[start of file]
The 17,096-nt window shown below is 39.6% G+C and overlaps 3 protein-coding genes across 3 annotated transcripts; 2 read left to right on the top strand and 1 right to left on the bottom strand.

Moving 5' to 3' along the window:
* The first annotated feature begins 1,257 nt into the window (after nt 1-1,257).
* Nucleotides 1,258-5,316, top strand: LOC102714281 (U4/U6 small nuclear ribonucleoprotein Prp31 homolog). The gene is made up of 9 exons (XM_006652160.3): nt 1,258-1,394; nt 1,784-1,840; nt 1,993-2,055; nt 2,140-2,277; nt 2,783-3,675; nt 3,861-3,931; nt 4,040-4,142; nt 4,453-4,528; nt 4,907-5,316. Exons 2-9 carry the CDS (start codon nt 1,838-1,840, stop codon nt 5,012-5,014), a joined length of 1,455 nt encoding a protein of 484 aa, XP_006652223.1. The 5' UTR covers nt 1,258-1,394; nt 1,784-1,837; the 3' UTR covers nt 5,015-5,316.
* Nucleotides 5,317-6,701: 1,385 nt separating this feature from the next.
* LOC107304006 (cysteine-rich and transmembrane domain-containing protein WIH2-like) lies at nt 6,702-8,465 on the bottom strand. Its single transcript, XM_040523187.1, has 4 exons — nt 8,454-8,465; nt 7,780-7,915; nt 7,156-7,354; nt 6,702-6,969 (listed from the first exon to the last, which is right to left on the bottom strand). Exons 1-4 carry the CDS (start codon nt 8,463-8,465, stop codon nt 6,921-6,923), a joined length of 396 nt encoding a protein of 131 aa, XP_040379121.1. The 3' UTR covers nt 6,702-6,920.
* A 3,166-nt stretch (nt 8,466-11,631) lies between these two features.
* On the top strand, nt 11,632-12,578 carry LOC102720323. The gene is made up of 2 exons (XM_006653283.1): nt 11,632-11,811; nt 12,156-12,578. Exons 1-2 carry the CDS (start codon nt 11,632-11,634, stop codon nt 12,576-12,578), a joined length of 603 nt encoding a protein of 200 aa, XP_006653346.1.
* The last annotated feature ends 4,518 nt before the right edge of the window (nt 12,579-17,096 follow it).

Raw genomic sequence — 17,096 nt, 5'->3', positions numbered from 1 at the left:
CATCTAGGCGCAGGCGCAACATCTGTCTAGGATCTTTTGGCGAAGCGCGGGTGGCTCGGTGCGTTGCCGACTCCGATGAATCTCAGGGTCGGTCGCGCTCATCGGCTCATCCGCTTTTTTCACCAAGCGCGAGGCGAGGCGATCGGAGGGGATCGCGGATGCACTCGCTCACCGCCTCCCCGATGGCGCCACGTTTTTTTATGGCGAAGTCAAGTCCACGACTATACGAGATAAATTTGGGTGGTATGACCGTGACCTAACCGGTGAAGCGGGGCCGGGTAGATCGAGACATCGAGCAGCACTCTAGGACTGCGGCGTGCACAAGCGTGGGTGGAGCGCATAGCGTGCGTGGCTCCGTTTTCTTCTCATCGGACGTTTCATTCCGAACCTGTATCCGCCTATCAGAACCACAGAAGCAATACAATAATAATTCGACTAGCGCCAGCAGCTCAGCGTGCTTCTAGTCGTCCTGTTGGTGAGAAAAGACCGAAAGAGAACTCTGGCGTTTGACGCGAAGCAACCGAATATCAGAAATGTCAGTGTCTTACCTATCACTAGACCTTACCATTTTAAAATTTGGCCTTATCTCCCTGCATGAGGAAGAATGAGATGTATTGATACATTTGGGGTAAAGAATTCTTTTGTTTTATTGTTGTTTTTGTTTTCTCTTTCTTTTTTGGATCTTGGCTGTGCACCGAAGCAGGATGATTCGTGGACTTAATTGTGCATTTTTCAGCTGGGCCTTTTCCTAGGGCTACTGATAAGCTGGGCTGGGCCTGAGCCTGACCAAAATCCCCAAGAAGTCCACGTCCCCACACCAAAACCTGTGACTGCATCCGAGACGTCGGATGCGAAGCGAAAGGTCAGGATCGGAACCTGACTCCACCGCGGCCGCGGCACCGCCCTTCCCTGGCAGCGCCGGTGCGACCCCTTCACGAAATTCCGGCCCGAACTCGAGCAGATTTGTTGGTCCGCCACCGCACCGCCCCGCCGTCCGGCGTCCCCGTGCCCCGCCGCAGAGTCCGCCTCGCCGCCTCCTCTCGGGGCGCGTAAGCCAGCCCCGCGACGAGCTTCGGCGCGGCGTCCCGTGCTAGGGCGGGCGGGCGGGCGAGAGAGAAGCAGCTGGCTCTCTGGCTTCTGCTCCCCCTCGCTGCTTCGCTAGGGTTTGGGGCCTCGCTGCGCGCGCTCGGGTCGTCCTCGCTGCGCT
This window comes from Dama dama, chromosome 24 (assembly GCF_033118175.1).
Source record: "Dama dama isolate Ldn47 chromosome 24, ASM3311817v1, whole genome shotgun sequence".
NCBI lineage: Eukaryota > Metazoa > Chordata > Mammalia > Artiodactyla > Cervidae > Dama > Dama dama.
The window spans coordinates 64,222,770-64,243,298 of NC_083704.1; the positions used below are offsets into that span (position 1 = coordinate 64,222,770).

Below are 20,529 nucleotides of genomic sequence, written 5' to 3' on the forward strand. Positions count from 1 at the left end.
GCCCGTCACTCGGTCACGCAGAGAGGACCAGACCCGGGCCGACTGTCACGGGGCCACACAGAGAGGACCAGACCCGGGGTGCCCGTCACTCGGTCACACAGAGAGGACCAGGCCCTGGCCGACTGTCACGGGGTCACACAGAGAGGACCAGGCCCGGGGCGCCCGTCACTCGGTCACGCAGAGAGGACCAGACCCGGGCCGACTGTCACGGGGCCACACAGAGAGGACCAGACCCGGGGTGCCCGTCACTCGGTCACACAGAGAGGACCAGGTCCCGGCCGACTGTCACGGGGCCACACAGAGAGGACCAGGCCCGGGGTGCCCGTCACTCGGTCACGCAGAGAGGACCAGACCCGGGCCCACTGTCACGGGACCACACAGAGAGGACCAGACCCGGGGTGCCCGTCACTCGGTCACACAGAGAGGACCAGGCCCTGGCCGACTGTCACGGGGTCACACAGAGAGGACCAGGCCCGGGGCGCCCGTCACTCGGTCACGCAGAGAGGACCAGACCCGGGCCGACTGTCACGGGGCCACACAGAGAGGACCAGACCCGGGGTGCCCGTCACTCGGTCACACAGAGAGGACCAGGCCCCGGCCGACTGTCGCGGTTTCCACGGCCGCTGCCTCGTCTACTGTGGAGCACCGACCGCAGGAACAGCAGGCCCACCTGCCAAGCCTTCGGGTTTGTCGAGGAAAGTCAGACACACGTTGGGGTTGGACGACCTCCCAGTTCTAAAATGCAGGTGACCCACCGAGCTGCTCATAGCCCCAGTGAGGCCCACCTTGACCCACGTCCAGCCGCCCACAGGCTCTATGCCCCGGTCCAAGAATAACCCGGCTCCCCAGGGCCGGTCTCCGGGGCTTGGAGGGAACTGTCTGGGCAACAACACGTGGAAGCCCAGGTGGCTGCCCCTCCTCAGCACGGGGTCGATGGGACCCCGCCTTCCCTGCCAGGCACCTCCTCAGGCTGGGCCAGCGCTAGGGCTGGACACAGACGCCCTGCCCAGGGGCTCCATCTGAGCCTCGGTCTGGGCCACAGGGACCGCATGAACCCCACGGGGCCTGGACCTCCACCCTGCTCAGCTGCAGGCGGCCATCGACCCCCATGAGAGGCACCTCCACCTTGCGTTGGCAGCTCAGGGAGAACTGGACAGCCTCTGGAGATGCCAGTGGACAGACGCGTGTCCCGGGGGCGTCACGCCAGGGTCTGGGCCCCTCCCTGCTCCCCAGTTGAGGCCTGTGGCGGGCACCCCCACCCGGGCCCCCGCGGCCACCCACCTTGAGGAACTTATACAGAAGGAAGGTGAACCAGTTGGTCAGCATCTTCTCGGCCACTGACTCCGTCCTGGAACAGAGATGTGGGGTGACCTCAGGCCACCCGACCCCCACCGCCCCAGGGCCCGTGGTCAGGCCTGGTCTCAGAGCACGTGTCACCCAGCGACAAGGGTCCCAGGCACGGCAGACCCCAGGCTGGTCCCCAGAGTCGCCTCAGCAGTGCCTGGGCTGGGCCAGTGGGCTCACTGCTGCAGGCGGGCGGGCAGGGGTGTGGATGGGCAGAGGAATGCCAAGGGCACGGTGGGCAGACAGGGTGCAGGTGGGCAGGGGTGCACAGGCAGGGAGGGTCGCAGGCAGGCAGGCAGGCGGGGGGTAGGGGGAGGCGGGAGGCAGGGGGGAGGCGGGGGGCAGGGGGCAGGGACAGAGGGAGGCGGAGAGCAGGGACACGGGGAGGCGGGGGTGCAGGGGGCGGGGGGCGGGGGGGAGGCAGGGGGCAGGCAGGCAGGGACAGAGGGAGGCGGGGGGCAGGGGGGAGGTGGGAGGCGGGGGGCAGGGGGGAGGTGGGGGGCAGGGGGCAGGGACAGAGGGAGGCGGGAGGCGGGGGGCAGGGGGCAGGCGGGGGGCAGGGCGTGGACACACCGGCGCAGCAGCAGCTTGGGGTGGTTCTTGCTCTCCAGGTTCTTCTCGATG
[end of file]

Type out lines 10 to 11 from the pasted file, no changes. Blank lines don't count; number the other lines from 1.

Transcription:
Raw genomic sequence — 17,096 nt, 5'->3', positions numbered from 1 at the left:
CATCTAGGCGCAGGCGCAACATCTGTCTAGGATCTTTTGGCGAAGCGCGGGTGGCTCGGTGCGTTGCCGACTCCGATGAATCTCAGGGTCGGTCGCGCTCATCGGCTCATCCGCTTTTTTCACCAAGCGCGAGGCGAGGCGATCGGAGGGGATCGCGGATGCACTCGCTCACCGCCTCCCCGATGGCGCCACGTTTTTTTATGGCGAAGTCAAGTCCACGACTATACGAGATAAATTTGGGTGGTATGACCGTGACCTAACCGGTGAAGCGGGGCCGGGTAGATCGAGACATCGAGCAGCACTCTAGGACTGCGGCGTGCACAAGCGTGGGTGGAGCGCATAGCGTGCGTGGCTCCGTTTTCTTCTCATCGGACGTTTCATTCCGAACCTGTATCCGCCTATCAGAACCACAGAAGCAATACAATAATAATTCGACTAGCGCCAGCAGCTCAGCGTGCTTCTAGTCGTCCTGTTGGTGAGAAAAGACCGAAAGAGAACTCTGGCGTTTGACGCGAAGCAACCGAATATCAGAAATGTCAGTGTCTTACCTATCACTAGACCTTACCATTTTAAAATTTGGCCTTATCTCCCTGCATGAGGAAGAATGAGATGTATTGATACATTTGGGGTAAAGAATTCTTTTGTTTTATTGTTGTTTTTGTTTTCTCTTTCTTTTTTGGATCTTGGCTGTGCACCGAAGCAGGATGATTCGTGGACTTAATTGTGCATTTTTCAGCTGGGCCTTTTCCTAGGGCTACTGATAAGCTGGGCTGGGCCTGAGCCTGACCAAAATCCCCAAGAAGTCCACGTCCCCACACCAAAACCTGTGACTGCATCCGAGACGTCGGATGCGAAGCGAAAGGTCAGGATCGGAACCTGACTCCACCGCGGCCGCGGCACCGCCCTTCCCTGGCAGCGCCGGTGCGACCCCTTCACGAAATTCCGGCCCGAACTCGAGCAGATTTGTTGGTCCGCCACCGCACCGCCCCGCCGTCCGGCGTCCCCGTGCCCCGCCGCAGAGTCCGCCTCGCCGCCTCCTCTCGGGGCGCGTAAGCCAGCCCCGCGACGAGCTTCGGCGCGGCGTCCCGTGCTAGGGCGGGCGGGCGGGCGAGAGAGAAGCAGCTGGCTCTCTGGCTTCTGCTCCCCCTCGCTGCTTCGCTAGGGTTTGGGGCCTCGCTGCGCGCGCTCGGGTCGTCCTCGCTGCGCT